Again, please stop trying to sound smart than the rest of us, you are simply not...
hush1
1 / 5 (3) Aug 27, 2011
If dismissal = bias, (pertaining to novel thought), then math is complete, sufficient and necessary.

In other words, any conclusion is premature, no matter now long the novel idea persists.
hush1
1 / 5 (2) Aug 27, 2011
@tt
You simply exhibit your lack of understanding and the lack of desire to understand. What did you not understand? Specifically.

Or better yet, tell me what you understand. Why do you agree with the paper?

Have you notice something here? The hallmark to understanding is asking questions.

Typo correction in CAPS to preceding post:

"In other words, any conclusion is premature, no matter How long the novel idea persists."
ryggesogn2
1.9 / 5 (7) Aug 27, 2011
Individuals are quite creative.
If those individuals have the self-esteem to ignore their critics, great things happen.
Paradoxically, Kaizen, initially implemented in Japan encourages and rewards creative improvement.
http://www.valueb...zen.html
ryggesogn2
1.2 / 5 (6) Aug 27, 2011
To realize the truth of this article, we need only glance casually at government, big business, or the military . . .

The military must be creative if it is to be successful.
Improvise, adapt, overcome.
Such creativity is stomped on by senior officers who are more worried about promotion than results.
Just like our current regime is more worried about being elected than results.
The USA was created to be a federation of states that could be creative, and fail early and often if needed, which would benefit all.
Same in the military or business, small units are most creative and successful: Skunk Works, SEALS, Marines,...
Modernmystic
1.7 / 5 (6) Aug 27, 2011
I see this at my job every weekly meeting...

Hopefully taxpayers weren't bilked out of millions for this "no shit" conclusion...
Isaacsname
5 / 5 (1) Aug 27, 2011
I think also, that enthusiasm is very important to sell an idea, because that's in essence what we are doing when we are trying to convince someone about a particular idea making sense. We are selling them something. I always tended to admire people like Clifford Stoll for their ability to really captivate people. It shows you really believe what you say is standing on terra firma.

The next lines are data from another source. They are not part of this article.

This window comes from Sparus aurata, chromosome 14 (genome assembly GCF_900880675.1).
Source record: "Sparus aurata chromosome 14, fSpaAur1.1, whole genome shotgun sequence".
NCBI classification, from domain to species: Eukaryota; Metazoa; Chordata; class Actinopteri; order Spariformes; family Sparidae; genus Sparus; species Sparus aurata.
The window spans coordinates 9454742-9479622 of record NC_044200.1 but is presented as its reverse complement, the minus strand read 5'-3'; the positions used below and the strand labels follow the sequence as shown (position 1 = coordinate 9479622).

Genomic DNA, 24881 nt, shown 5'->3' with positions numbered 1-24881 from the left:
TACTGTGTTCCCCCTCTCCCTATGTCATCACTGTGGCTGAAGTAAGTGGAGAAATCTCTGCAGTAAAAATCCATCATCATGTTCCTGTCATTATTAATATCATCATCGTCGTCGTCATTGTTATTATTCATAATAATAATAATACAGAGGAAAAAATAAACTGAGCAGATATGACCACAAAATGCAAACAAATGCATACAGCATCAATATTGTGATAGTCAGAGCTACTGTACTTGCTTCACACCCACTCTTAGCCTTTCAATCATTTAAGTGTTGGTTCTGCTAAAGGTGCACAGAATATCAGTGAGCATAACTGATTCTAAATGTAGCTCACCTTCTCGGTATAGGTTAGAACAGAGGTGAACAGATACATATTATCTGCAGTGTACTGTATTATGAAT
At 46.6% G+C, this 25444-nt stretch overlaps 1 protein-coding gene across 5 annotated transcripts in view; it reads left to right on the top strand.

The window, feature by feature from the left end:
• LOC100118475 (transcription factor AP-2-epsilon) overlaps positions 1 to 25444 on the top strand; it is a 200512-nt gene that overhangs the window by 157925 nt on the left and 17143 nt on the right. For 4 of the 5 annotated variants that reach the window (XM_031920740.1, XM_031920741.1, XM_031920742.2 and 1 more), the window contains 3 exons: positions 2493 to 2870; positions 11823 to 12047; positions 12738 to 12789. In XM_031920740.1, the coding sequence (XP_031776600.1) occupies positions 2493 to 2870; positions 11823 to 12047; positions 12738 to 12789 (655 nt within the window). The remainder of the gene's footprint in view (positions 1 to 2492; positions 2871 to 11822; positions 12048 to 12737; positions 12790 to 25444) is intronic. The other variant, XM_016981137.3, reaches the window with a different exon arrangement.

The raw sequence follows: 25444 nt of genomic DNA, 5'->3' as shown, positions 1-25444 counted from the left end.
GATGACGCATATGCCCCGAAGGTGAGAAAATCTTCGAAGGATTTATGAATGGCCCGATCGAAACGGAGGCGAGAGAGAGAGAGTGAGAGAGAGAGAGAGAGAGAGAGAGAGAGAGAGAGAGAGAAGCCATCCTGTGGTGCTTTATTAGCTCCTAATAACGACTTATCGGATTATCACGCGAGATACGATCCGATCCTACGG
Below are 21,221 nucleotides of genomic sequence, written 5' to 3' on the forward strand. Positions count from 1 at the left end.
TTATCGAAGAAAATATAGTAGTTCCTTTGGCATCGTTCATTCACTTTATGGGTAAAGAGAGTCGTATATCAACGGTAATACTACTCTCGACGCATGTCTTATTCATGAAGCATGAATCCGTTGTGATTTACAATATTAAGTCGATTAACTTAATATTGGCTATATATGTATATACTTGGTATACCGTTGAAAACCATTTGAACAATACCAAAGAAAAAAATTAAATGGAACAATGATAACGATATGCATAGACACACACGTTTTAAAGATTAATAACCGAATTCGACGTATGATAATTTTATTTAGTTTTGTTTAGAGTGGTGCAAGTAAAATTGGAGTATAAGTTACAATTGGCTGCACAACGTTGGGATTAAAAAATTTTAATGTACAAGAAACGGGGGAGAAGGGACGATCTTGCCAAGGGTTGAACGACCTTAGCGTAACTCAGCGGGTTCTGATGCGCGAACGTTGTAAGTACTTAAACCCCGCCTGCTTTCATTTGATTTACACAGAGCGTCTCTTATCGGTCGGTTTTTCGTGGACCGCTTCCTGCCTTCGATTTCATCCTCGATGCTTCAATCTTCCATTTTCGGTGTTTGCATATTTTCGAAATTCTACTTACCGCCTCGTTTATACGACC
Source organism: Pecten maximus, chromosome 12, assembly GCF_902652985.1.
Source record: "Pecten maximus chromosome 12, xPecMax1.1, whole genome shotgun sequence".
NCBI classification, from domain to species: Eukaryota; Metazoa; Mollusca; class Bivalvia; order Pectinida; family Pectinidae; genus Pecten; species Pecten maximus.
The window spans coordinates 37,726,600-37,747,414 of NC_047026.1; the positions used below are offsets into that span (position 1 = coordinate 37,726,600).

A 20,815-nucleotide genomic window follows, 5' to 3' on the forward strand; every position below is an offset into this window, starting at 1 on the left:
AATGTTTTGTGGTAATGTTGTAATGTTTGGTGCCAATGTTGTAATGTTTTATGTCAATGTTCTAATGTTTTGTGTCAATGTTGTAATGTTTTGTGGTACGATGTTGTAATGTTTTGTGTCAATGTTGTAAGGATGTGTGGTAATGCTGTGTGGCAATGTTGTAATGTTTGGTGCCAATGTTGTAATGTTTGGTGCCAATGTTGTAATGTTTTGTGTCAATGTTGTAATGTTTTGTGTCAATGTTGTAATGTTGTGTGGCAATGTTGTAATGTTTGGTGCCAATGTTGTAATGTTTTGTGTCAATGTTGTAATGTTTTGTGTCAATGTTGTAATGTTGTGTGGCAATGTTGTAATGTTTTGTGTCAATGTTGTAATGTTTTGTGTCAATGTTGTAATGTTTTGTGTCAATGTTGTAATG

Of course, I also found that leading by example is very effective, but sort of removes us and our egos from the mix, so it is a little-used method, most people want credit for what they see as " their " ideas ( a concept I have problems with -ownership of ideas ). Ho Chi Minh said the best leader leads from behind....it can be a difficult decision whether to toil twice as hard to show somebody something new and gain the admiration and loyalty as a manager/CEO/leader/whatever, or forgo the recognition in exchange for easy implimentation of a new idea, basically taking advantage of people's tendancy
Isaacsname
5 / 5 (1) Aug 27, 2011
To imitate behavoirs.

There is a reward to be gleaned for selfless sharing of ideas though.

Satisfaction and a healthy taming of the ego.

Think about people like Pauli, who never really cared to be credited, they were just happy to be who they were, doing what they were doing, very Zen-like imo.
Husky
3 / 5 (1) Aug 27, 2011
Does this mean there is still hope for neutron repulsion ?
TheGhostofOtto1923
2.3 / 5 (4) Aug 27, 2011
@hush1
Stop trying to sound smarter than everyone else, you are not...
Your critique of the article and it's associated paper (even though you clearly did not read the whole paper, which is enough to let others see your childish desire to sound smart) is lacking one essential thing: actually making any sense...

Once again, please stop trying to sound smarter than the rest, you are not.


Hush is an Artiste. Hes the guy who does the crappy paintings they hang up in the library, outside the restrooms.
hush1
2.3 / 5 (4) Aug 27, 2011
The trick is to use paints that never dry. Or do you think the restroom graffiti is written with lemon juice?